Musical Monday – Shrines by Purity Ring
The opening of Shrines has some nice chiming tones, but it uses too much of a start-and-stop for the background beats. I like the echoing quality imposed on the singer’s voice.
The second song, “Fineshrine”, begins and it sound very much like the first (which was “Crawlersout”, sorry). Same vocal adjustments, same start-and-stop beats, same slow pacing.
“Ungirthed”, the third song, has a warbling bass sound, and even uses the start-and-stop hesitations of the previous songs. The album is already dragging on me, like the mental equivalent of swimming while entangled in seaweed.
The fourth song happened.
The fifth, “Grandloves”, has a guy singing along with the main singer lady, and he’s doing a voice that I think of as the “baby-i’m-being-so-real-with-you-right-now” voice. It’s when r&b or hip hop singers, almost universally male, put that emphasis in their voices when they want you to know that they are singing from the heart. It always sounds facetiously insincere to me. Also the song isn’t good.
Song six, “Cartographist”, has more warbling bass. If ostriches farted out of their mouths into PVC tubes, it would sound like this.
“Belispeak” and “Saltkin” initially sound exactly the same to me. Are they just copy-pasting songs now? But no, they are different enough that Purity Ring could not sue itself for infringement. Maybe they should, though, to distract everyone from their pedestrian music.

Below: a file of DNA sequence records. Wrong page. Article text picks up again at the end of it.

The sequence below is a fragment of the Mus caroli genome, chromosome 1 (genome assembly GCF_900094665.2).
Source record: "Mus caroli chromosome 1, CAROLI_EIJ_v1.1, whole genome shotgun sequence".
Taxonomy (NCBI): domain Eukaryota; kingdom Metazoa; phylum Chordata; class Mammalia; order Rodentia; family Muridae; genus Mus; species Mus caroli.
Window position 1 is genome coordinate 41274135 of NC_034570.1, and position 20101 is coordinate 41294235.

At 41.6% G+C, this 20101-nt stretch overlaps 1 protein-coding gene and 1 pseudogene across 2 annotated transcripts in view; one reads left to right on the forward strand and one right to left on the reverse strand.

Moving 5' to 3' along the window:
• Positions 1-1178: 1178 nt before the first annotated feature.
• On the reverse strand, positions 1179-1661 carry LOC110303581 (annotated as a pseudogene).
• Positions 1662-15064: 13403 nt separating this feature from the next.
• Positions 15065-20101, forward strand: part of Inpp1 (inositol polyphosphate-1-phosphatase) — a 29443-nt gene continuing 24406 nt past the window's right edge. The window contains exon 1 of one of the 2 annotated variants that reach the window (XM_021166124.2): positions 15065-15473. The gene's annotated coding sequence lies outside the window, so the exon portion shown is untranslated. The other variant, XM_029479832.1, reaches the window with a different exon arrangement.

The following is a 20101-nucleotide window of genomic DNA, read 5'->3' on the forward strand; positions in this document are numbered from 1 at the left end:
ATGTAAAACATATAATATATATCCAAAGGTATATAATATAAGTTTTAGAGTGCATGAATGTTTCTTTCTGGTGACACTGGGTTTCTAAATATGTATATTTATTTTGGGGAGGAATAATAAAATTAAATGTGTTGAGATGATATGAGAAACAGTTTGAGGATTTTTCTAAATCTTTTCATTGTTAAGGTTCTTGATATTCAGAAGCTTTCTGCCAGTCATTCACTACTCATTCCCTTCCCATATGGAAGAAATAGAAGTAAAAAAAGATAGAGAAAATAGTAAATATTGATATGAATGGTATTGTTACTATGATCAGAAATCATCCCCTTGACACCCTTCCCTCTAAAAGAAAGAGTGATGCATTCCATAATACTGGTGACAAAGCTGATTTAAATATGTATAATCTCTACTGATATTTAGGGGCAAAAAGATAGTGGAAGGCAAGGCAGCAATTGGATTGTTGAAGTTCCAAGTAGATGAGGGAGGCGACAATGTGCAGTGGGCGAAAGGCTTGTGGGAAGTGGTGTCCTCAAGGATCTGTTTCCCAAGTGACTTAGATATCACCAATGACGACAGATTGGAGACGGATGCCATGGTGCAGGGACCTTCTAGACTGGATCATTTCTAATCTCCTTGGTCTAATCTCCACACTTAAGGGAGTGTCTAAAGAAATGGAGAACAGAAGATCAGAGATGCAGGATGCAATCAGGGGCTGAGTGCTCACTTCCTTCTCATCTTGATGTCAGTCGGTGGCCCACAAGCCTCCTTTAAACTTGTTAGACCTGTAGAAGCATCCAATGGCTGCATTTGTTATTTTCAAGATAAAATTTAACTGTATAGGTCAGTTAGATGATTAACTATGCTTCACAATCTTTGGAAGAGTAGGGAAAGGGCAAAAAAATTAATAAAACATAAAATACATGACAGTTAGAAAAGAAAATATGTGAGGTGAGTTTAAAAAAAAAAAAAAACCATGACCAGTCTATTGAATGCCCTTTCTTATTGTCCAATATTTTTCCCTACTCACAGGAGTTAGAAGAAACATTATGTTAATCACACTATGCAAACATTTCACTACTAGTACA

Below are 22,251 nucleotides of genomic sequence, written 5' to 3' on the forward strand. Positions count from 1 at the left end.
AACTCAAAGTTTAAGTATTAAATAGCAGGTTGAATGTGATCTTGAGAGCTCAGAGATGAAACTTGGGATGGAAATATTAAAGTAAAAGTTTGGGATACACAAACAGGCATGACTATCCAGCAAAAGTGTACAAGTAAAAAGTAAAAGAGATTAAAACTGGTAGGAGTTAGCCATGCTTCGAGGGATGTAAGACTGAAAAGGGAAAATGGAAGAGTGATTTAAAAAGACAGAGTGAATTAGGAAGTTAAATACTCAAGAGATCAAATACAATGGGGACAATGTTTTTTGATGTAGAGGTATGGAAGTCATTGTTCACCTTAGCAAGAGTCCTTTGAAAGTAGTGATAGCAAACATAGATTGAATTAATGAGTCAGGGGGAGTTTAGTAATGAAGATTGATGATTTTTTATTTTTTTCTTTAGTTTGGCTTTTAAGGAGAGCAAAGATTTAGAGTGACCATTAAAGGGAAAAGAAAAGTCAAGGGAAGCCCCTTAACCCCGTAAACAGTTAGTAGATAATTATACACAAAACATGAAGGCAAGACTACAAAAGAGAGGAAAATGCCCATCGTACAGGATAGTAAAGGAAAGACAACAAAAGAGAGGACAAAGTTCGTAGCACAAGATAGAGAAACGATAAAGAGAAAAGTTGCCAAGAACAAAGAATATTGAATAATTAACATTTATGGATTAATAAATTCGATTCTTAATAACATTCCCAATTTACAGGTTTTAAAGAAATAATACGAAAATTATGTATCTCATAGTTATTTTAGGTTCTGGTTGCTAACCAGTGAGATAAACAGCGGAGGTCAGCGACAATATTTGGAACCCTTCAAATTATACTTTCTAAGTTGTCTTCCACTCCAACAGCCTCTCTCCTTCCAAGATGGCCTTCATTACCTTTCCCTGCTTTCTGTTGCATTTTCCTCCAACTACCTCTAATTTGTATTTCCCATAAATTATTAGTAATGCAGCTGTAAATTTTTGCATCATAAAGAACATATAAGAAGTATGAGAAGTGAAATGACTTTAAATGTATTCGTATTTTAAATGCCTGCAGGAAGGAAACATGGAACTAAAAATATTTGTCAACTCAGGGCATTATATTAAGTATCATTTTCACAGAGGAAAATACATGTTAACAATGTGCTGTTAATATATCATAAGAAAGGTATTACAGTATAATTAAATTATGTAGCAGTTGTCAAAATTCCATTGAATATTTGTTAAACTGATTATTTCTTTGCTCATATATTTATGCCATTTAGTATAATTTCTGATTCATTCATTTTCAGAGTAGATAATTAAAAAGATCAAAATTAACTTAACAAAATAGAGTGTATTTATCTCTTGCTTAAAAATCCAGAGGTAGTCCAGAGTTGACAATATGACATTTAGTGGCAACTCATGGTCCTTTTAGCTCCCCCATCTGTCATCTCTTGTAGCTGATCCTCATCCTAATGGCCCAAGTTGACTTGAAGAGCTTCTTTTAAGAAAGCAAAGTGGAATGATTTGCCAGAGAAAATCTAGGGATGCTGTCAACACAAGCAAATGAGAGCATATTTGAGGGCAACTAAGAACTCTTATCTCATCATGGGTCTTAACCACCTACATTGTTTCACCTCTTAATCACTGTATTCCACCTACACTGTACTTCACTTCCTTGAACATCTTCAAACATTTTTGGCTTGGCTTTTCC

Song nine, Obedear. I’m listening to it. I hear it. It is sounds. Someone put these sounds together.
There’s only two more songs on the album, but I need a little break already. It all blurs together.
Okay, “Lofticries”, song ten. This is the one I heard all over the place before Shrines was released. I think I remember being intrigued by it, but when I hear it as part of the album I don’t get it. It fits in, certainly, and stands out just a little though I can’t say why. Maybe just because I’ve heard it before.
And then the last song drifts by without leaving any impression at all.
This album is a mishmash of slow hip-hop, dubstep, and soft electronica. It manages to avoid any of the possible high points of these genres and instead dives right into the fetid sewer of the worst combinations possible.
The album is so smooth as to be unpalatable as well as sonically bland. If it were food it would be recycled Wonder bread, covered in pre-chewed oatmeal.
Do not get this album. Do not listen to Shrines.
Posted on September 17, 2012, in Album Reviews, Musical Monday and tagged belispeak, dubstep, electronica, fineshrine, grandloves, lofticries, obedear, purity ring, saltkin, shrines. Bookmark the permalink. Leave a comment.